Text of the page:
Friday, December 02, 2011

The Spy Files

WikiLeaks has done it again, with a dump this morning of The Spy Files, a collection of information on the global interception and surveillance industry:

International surveillance companies are based in the more technologically sophisticated countries, and they sell their technology on to every country of the world. This industry is, in practice, unregulated. Intelligence agencies, military forces and police authorities are able to silently, and on mass, and secretly intercept calls and take over computers without the help or knowledge of the telecommunication providers. Users’ physical location can be tracked if they are carrying a mobile phone, even if it is only on stand by.
The core business of these companies - companies like NZ's own Endace and Security Software International - is democracy suppression and supporting tyrants. Their core customers are murderous regimes like Egypt, Syria, Libya, who use the data to snatch and torture political opponents and human rights activists, and the US, which uses it to randomly bomb people. But its not just about exporting human rights abuse. Our own governments use these technologies against us:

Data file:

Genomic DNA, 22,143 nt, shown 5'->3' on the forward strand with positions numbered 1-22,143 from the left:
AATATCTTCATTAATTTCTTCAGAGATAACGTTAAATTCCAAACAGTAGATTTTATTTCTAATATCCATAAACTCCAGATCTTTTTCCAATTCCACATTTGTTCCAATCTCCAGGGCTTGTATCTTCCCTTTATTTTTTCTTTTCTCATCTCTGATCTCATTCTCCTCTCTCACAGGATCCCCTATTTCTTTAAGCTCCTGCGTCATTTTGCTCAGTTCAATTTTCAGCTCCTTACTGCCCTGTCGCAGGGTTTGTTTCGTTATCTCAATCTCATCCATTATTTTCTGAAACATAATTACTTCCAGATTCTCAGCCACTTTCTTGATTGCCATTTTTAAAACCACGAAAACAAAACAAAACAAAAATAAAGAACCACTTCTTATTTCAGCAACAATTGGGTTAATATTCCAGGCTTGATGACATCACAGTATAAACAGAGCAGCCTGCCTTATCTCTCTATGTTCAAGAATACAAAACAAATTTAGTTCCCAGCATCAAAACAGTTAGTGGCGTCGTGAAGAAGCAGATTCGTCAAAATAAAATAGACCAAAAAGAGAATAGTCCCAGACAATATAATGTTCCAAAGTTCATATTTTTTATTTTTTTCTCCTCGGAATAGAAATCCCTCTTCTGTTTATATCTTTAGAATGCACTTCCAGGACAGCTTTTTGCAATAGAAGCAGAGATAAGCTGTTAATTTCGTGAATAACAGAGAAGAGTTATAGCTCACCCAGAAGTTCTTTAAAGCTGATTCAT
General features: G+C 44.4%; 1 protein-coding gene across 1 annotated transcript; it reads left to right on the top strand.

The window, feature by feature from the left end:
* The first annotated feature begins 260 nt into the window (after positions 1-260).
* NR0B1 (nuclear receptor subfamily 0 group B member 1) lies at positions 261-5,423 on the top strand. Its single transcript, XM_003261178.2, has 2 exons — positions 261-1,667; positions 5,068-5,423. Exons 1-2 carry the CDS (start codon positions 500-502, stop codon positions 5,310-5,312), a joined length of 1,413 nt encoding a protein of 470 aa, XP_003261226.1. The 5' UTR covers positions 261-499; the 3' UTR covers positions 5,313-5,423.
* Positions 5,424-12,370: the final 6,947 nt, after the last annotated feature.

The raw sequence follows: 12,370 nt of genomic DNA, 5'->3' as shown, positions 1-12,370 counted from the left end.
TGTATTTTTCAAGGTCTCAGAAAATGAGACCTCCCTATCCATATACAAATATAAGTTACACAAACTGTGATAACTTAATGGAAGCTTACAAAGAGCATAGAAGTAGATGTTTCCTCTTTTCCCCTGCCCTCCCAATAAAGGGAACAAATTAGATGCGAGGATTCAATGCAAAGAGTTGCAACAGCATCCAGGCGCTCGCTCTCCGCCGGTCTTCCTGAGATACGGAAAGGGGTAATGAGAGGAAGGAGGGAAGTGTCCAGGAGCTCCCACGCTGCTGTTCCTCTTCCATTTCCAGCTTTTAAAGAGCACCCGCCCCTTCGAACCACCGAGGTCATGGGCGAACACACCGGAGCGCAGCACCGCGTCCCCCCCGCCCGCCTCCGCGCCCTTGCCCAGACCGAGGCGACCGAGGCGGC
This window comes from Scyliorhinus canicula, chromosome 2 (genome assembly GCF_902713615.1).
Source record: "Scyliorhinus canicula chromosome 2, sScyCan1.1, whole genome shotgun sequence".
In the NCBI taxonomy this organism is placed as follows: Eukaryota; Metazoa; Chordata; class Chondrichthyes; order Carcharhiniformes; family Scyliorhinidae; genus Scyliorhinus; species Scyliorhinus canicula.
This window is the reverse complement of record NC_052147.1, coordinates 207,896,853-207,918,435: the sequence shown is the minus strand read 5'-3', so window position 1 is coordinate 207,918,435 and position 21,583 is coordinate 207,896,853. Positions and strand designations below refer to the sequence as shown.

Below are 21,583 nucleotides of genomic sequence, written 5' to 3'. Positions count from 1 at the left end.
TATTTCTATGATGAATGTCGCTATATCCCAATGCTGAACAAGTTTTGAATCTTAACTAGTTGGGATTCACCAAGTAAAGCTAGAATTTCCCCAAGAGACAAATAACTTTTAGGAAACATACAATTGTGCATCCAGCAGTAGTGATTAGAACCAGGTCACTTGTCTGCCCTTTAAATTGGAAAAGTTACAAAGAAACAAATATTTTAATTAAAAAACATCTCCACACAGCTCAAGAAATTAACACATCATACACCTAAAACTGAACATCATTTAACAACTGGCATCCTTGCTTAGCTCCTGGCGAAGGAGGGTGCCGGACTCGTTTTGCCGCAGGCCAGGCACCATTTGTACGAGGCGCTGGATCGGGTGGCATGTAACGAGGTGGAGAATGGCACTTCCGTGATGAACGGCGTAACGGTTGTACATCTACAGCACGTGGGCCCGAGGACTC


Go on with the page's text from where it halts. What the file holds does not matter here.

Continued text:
Western companies are also selling a vast range of mass surveillance equipment to Western intelligence agencies. In traditional spy stories, intelligence agencies like MI5 bug the phone of one or two people of interest. In the last ten years systems for indiscriminate, mass surveillance have become the norm. Intelligence companies such as VASTech secretly sell equipment to permanently record the phone calls of entire nations. Others record the location of every mobile phone in a city, down to 50 meters. Systems to infect every Facebook user, or smart-phone owner of an entire population group are on the intelligence market.
This technology is turning the UK (to pick the most obvious example) into an Orwellian surveillance state, with a CCTV camera on every corner, every journey monitored by ANPR, every cellphone tracked. We need to be careful not to let it happen here.

The leak has a dedicated site, and in addition there is commentary and analysis on The Bureau of Investigative Journalism and ONWI. Read it, then start thinking about how we can shut down this industry in New Zealand.